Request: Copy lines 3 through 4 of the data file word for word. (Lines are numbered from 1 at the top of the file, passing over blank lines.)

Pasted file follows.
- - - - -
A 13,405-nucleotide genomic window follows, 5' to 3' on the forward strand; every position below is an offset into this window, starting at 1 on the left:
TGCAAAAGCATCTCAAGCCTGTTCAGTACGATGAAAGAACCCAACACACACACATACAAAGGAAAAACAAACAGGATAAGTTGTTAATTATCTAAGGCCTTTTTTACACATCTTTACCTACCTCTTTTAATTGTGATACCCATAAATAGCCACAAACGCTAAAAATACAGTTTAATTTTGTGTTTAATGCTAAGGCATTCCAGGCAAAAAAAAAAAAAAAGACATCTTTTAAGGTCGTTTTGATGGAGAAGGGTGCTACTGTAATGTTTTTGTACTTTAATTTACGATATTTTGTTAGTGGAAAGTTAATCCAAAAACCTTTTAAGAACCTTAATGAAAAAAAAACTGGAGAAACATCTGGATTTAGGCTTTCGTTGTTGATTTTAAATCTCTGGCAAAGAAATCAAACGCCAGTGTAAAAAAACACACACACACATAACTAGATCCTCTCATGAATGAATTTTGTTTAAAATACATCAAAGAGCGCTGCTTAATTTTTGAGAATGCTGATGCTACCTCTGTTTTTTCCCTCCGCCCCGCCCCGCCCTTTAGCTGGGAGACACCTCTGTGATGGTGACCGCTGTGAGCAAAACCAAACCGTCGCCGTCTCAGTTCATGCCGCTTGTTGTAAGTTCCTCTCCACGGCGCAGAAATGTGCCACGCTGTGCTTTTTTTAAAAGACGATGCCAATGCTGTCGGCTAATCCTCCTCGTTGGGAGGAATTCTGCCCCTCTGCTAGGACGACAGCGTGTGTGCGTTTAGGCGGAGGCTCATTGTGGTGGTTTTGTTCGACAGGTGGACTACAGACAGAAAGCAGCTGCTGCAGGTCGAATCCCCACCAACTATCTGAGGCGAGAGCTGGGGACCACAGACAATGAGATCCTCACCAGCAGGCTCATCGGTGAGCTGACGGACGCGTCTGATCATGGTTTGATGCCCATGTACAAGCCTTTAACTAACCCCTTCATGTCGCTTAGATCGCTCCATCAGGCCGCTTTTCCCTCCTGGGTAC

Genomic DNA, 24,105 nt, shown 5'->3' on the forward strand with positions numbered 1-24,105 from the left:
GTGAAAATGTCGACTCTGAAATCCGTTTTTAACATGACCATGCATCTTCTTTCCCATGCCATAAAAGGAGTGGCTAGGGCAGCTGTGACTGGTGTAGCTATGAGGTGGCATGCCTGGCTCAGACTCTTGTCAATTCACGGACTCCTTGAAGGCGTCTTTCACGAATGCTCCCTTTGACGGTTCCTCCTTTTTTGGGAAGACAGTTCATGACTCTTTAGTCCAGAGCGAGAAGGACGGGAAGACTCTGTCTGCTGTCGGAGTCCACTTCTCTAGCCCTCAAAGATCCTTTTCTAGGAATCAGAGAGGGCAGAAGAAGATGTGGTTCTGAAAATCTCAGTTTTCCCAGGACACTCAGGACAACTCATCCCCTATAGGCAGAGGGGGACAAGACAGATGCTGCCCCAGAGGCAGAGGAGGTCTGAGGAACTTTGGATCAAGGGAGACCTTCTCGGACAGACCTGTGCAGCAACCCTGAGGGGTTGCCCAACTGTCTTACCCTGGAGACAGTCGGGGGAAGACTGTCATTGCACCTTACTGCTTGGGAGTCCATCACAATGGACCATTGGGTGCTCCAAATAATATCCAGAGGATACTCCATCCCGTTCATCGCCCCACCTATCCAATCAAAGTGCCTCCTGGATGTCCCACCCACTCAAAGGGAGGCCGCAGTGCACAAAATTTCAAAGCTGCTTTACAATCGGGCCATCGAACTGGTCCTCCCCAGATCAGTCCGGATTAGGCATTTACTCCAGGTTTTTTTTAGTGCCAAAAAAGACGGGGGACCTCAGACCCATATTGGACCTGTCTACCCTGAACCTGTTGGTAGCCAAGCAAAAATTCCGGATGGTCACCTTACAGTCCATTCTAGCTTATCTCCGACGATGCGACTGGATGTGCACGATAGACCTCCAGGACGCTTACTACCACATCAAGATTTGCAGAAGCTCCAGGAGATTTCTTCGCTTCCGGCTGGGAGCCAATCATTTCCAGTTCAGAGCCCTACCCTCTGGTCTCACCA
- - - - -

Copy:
Genomic DNA, 24,105 nt, shown 5'->3' on the forward strand with positions numbered 1-24,105 from the left:
GTGAAAATGTCGACTCTGAAATCCGTTTTTAACATGACCATGCATCTTCTTTCCCATGCCATAAAAGGAGTGGCTAGGGCAGCTGTGACTGGTGTAGCTATGAGGTGGCATGCCTGGCTCAGACTCTTGTCAATTCACGGACTCCTTGAAGGCGTCTTTCACGAATGCTCCCTTTGACGGTTCCTCCTTTTTTGGGAAGACAGTTCATGACTCTTTAGTCCAGAGCGAGAAGGACGGGAAGACTCTGTCTGCTGTCGGAGTCCACTTCTCTAGCCCTCAAAGATCCTTTTCTAGGAATCAGAGAGGGCAGAAGAAGATGTGGTTCTGAAAATCTCAGTTTTCCCAGGACACTCAGGACAACTCATCCCCTATAGGCAGAGGGGGACAAGACAGATGCTGCCCCAGAGGCAGAGGAGGTCTGAGGAACTTTGGATCAAGGGAGACCTTCTCGGACAGACCTGTGCAGCAACCCTGAGGGGTTGCCCAACTGTCTTACCCTGGAGACAGTCGGGGGAAGACTGTCATTGCACCTTACTGCTTGGGAGTCCATCACAATGGACCATTGGGTGCTCCAAATAATATCCAGAGGATACTCCATCCCGTTCATCGCCCCACCTATCCAATCAAAGTGCCTCCTGGATGTCCCACCCACTCAAAGGGAGGCCGCAGTGCACAAAATTTCAAAGCTGCTTTACAATCGGGCCATCGAACTGGTCCTCCCCAGATCAGTCCGGATTAGGCATTTACTCCAGGTTTTTTTTAGTGCCAAAAAAGACGGGGGACCTCAGACCCATATTGGACCTGTCTACCCTGAACCTGTTGGTAGCCAAGCAAAAATTCCGGATGGTCACCTTACAGTCCATTCTAGCTTATCTCCGACGATGCGACTGGATGTGCACGATAGACCTCCAGGACGCTTACTACCACATCAAGATTTGCAGAAGCTCCAGGAGATTTCTTCGCTTCCGGCTGGGAGCCAATCATTTCCAGTTCAGAGCCCTACCCTCTGGTCTCACCA